Left suffers setback with Socialist win in Portugal
Without any need to worry about getting support from its left, the Socialists and Costa are very likely to shift further towards the center. This calls into question, yet again, the efficacy and wisdom of leftist and anti-capitalist parties collaborating with capitalist progressive or social democratic parties and governments in parliaments.
Communist leader Jerónimo de Sousa at an election rally in Porto, January 2022
The anti-capitalist left has suffered a setback In Portugal after Socialist prime minister António Costa won an absolute majority in the Portuguese parliamentary elections on Sunday (January 30). While the majority victory was unexpected -- most commentators thought the Socialists would win the most seats but fall short of a majority -- the drubbing that the Communist Party electoral alliance and the Left Block took had been predicted by the polls.
The Communist-Green Unitary Democratic Coalition (CDU) alliance saw its vote fall from 6.3% in 2019's elections to 4.4% and lost half of its seats to end with 6. The Left Bloc had an even greater decline seeing its vote drop from 9.5% to 4.5% and its seat total declined from 19 to 5.
Both the CDU and Left Bloc had backed the Socialists in the minority parliament and had helped to push the government somewhat to the left.
They voted against Costa's proposed budget at the end of October, 2021 saying it did not go far enough on issues like wage increases for workers, tax increases on the wealthy, and increases to pensions, social spending and health spending. There were also differences related to changing labour laws in favour of workers.
The CDU and Left Bloc suffered from two major factors. First, many left wing voters were scared by the rise of the far right Chega party which saw its vote increase from 1.2% to over 7% and went from 1 seat to 12. There were fears, that the Socialists readily exploited during the campaign, that the opposition right wing Social Democratic Party would turn to Chega to get into government in a minority parliament if the Socialists fell short.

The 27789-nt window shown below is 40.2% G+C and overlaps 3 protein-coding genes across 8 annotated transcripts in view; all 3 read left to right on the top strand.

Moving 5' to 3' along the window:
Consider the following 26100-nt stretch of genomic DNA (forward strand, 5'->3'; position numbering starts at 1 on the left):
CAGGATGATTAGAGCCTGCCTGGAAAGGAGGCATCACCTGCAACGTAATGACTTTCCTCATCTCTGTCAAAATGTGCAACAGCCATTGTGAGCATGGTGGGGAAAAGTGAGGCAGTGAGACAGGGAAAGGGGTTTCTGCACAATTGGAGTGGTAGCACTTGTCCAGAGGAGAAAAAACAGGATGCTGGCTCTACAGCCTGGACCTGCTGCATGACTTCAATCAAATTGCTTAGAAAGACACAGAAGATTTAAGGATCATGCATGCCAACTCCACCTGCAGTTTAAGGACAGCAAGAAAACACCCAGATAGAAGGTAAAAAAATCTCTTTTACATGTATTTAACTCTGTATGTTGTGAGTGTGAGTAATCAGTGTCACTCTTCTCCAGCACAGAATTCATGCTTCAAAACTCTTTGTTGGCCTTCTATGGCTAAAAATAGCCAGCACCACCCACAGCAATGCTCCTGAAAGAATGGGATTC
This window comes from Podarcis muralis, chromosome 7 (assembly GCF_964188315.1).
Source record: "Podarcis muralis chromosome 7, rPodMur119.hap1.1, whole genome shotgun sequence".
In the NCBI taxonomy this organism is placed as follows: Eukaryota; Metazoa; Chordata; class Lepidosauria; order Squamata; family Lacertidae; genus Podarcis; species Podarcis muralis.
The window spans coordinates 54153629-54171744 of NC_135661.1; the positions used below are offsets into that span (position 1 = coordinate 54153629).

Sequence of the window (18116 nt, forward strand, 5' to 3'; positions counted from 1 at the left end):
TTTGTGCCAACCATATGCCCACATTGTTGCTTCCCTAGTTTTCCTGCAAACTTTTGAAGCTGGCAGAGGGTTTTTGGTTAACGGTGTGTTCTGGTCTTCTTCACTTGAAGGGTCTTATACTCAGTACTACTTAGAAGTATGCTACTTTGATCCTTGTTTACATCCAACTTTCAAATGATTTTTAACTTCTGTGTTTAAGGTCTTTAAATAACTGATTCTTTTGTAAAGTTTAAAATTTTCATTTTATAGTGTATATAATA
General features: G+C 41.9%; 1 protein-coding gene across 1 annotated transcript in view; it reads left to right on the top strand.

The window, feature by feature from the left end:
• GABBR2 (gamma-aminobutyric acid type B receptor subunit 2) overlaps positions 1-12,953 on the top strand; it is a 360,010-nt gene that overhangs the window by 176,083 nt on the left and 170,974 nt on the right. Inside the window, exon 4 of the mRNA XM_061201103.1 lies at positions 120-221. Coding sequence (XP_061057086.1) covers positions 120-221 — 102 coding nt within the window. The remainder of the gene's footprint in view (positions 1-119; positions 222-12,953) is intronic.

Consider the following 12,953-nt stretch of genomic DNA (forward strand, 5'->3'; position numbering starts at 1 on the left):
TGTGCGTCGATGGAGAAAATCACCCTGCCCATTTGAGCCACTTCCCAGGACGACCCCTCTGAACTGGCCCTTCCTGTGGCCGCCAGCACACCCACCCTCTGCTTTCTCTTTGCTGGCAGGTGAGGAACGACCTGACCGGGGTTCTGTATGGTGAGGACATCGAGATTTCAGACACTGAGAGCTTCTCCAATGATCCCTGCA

The second and related factor was that with the rise of the far right, the CDU and Left Bloc's own cooperation with the Socialists in parliament for many years both tainted them with the inevitable limitations of a social democratic government and allowed the Socialists and Costa to take credit for the concessions that were achieved.
Without any need to worry about getting support from its left, the Socialists and Costa are very likely to shift further towards the center.
As Reuters reported, business and the markets seemed pleased by the win:
Investors welcomed Costa's victory, although Portugal's PSI20 stock index only edged 0.5% higher.
"The election result in Lisbon can...clearly be seen as a confirmation of Costa's consistent economic and fiscal policy," Germany's DZ Bank said in note.
Credit rating agency S&P said Costa's majority mandate will be key to speeding up the application of a 16.6-billion-euro ($18.6 billion) package of EU pandemic recovery funds and should allow for further budget deficit and public debt reductions.
To unlock new tranches of the funds, the government must meet a range of goals implying a lower budget gap.
This calls into question, yet again, the efficacy and wisdom of leftist and anti-capitalist parties collaborating with capitalist progressive or social democratic parties and governments in parliaments.